Applying large amounts of inorganic fertilizers to young trees, can suppress the development of mycorrhizae. Excess nitrogen, whether from fertilizer use or atmospheric pollution, affects the reproductive parts of the fungus, and so could have long term effects on fungal populations.

Development practices have greatly affected the life in the soil.  Adding a handful of decaying leaves into a hole that a new tree is planted in can inoculate the soil and help bring back the organisms that the trees need so much!

Research into the interactions between old trees and their moss that harbours cyanobacteria, produces a combination that contributes to the long-term health of surrounding trees. They are somehow fertilizing the ecosystems around them.

Without the presence of these old trees, the health of the surrounding younger trees is degraded.

Read more about this  interesting research HERE.

 

Diana Beresford Kroeger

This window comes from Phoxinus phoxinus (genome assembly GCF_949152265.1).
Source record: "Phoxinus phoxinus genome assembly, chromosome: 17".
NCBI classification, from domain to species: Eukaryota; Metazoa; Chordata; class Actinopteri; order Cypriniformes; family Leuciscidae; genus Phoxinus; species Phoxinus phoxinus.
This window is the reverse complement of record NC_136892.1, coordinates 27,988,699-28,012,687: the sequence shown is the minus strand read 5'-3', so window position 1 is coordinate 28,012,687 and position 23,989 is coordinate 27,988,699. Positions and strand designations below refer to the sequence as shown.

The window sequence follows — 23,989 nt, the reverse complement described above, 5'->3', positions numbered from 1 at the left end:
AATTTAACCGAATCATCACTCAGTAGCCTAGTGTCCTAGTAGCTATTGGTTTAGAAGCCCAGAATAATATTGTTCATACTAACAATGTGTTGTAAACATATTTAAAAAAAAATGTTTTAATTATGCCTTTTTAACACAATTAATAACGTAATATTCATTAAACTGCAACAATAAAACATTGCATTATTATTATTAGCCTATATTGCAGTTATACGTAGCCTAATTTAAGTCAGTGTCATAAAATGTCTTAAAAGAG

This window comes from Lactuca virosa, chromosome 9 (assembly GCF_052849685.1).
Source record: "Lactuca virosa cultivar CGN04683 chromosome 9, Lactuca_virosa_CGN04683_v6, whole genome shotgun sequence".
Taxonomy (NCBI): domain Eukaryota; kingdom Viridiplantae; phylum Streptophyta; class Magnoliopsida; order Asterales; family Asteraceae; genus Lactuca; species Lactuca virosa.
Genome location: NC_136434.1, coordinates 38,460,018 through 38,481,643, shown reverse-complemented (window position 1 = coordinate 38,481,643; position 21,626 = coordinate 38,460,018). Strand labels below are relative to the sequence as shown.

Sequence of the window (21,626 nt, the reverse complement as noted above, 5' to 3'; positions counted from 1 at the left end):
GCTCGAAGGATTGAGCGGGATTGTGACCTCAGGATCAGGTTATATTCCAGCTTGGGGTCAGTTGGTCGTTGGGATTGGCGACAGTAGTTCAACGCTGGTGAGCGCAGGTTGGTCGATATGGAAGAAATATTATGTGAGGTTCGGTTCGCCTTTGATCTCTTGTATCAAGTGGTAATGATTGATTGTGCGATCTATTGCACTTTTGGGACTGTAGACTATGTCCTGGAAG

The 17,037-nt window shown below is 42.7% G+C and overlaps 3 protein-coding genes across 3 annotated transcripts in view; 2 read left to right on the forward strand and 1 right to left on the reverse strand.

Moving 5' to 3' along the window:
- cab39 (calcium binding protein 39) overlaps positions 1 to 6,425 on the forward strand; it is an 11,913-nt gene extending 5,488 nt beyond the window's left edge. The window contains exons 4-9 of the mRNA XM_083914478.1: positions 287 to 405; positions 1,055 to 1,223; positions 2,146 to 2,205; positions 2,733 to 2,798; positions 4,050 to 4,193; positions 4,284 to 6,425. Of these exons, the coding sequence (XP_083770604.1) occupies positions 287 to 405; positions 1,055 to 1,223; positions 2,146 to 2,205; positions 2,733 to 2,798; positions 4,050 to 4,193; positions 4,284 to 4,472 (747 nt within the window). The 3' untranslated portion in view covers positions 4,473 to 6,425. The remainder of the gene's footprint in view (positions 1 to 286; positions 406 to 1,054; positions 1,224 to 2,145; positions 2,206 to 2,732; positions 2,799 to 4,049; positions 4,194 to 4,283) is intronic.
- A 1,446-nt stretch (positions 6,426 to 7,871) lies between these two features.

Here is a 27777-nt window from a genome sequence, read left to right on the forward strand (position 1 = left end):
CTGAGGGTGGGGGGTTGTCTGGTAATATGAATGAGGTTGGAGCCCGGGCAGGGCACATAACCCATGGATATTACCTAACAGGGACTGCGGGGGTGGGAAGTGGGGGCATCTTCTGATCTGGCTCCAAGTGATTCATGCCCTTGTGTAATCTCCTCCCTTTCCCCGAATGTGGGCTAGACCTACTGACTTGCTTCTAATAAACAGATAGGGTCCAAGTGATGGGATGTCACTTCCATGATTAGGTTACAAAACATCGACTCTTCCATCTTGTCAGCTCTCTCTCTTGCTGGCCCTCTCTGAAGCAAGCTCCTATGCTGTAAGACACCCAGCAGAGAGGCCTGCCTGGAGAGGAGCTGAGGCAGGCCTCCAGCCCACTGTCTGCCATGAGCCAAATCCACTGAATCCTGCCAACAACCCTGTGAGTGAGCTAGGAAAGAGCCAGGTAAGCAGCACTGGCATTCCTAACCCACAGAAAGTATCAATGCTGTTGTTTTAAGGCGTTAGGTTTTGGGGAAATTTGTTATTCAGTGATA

Diana Beresford-Kroeger, botanist and medical biochemist,  was the keynote speaker at the Ontario Urban Forest Council Conference held in St Catherine’s in autumn 2010.

In her presentation Diane talked of trees as extraordinary, complex species. In our earth system the trees connect us to the sun as they oxygenate the planet. She spoke of the vast tonnage of tri-terpenes that are liberated by the boreal forest like a detergent cleaning the air with natural fungicides and natural antibiotics. They hang onto cloud droplets and regulate the weather of the world.

Diane talked about democracy of the land and how we need a land agreement between the species for care and sharing. And then she detailed specific trees that give massive carbon sequestration and can help us withstand the huge flow of severe weather and UV exposure that climate change is bringing .

If you want to learn more, there are a few copies of her latest book, The Global Forest at the Guelph Public Library. It is a fascinating read. You won’t be disappointed.